Monthly Archives: August 2013

10 Forms of Christian Privilege

This is a US-centric view. Not all of these privileges apply in other western nations.

As a Christian:

  • your religious observances, both special holidays, and Sundays throughout the year, are likely to be available as work holidays with no special arrangement or employment difficulties;
  • you don’t need to fear that your children will be prevented from playing with their friends because of your religion;
  • you can identify your faith online, using your own name, without fear of repercussions to your job or business;
  • you can list your church involvement on your resume and expect it to be a positive indicator of your community spirit and moral integrity;
  • you can stand for public office without fear that a majority of the electorate will not vote for you on the basis of your Christianity;
  • you can fail, or do bad things, without those around you seeing this as caused by, or an indictment of your religion;
  • you can move to a new city and expect to find a broad range of Christian churches, open for you to attend and join;
  • you can form a new Church with others and expect have it granted tax exempt status without having to engage in complex litigation;
  • you can access local Christian schools and universities that will see your children through their entire schooling in a context that promotes your faith;
  • you can expect to see media reports discuss Christian prayer and the actions of God in response to unrelated incidents.

Of course there are many more. These are simply the ones I’ve encountered, or my non-Christian US friends have.

And, of course, to head off the criticisms of those who want to minimise privilege: these privileges vary in severity in different areas; there may be examples where the opposite happens (remember non semper ergo numquam); and in some cases some minority forms of Christianity may find themselves on the wrong end of these privileges too. It is important to remember that privilege is large scale, systemic and complex. That these privileges can be nuanced is not evidence they do not exist.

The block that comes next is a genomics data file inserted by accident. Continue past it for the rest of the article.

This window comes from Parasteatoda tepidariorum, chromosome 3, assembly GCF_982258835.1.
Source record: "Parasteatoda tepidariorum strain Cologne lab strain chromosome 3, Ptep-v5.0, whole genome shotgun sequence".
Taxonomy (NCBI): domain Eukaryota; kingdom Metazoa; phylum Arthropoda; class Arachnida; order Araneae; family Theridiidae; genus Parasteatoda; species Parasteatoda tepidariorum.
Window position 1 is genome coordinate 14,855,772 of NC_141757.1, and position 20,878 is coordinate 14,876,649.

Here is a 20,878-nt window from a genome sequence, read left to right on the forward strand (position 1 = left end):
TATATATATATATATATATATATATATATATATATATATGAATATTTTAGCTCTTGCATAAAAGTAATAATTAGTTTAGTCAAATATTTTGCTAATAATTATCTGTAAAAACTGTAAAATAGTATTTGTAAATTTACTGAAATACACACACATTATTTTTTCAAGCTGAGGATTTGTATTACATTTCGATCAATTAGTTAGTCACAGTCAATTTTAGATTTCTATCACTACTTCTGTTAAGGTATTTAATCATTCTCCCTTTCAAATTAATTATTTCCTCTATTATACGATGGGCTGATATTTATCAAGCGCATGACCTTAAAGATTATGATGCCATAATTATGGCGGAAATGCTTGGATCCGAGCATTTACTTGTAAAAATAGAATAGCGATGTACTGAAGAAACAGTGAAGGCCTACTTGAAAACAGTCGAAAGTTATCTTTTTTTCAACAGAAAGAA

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The Best Service

I have a small collection of business books here. Each promises to help me start, run or sell a successful business. At some point in my business book buying I realised something important.

The most successful business books are those that are the best at being business books.

Or, put another way

The success of a business book has only a little to do with the quality of information in it.

If we crunched the numbers and measured the success of businesses based on the books that their CEO’s read and purport to act on (adjusting for the popularity of the book), I doubt very much we’d get a list that looked like the business bestseller lists. To write a successful business book you need to make the reader feel good about themselves, feel motivated, and feel powerful.

Sabio wrote today about Dating websites. In my professional experience the same thing is true here. The most successful dating sites are those that are the best at being dating sites. The success of a dating site has very little to do with the quality of matches it produces, or the long term happiness of its clients. To make a successful dating website, you need to make your customers feel good about themselves, and feel loved.

…I almost feel bad approaching the barrel of religious fish holding this shotgun…

But it is certainly true that religions promise enlightenment, spiritual fulfilment, community, counter-cultural release, and a different way of living. But those that are successful are good at being a religion, something that has very little to do with supplying those things.

And I’d say that goes for all kinds of religion. It is easy to see the Joel Osteen brand of evangelical pablum in these terms. But often progressive and liberal brands of religion work in the same way. And, just like business books and dating, you can’t tell by listening to the rhetoric. You have to look, in the words of the Bible, at the fruit.

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Children’s Religion

In our Western culture, we have a polytheistic religion especially for children. Like any polytheistic faith, some figures are more or less important, and some families have particular devotion to one or more.